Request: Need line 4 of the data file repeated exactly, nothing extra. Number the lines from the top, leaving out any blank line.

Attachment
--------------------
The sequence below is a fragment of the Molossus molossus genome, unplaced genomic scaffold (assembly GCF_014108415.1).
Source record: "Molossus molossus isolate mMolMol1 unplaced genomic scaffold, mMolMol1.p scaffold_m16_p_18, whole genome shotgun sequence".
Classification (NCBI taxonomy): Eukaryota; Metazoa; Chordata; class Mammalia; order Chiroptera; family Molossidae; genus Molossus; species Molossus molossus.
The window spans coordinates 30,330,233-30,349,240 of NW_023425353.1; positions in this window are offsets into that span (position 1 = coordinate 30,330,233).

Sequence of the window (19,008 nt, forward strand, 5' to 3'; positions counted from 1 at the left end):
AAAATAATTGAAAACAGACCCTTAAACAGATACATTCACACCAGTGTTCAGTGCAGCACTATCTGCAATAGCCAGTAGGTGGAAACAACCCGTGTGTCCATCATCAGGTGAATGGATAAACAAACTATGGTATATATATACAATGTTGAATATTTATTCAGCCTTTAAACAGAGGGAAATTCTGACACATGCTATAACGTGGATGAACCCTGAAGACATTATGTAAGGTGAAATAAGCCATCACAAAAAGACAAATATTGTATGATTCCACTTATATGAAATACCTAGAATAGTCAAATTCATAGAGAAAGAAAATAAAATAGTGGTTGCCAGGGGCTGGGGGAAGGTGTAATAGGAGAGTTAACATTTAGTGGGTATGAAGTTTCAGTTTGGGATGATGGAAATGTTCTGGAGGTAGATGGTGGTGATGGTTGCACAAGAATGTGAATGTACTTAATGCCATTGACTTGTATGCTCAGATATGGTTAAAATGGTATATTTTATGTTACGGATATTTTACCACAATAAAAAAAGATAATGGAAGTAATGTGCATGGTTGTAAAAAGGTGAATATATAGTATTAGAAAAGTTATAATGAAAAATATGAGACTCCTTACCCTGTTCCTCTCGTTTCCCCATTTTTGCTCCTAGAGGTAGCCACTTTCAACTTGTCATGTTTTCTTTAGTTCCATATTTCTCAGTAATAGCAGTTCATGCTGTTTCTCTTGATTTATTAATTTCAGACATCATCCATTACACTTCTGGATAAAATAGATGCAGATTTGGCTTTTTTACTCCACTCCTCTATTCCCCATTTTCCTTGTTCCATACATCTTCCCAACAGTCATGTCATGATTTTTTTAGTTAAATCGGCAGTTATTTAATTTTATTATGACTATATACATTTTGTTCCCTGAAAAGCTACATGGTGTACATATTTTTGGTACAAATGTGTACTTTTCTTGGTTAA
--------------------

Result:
The window spans coordinates 30,330,233-30,349,240 of NW_023425353.1; positions in this window are offsets into that span (position 1 = coordinate 30,330,233).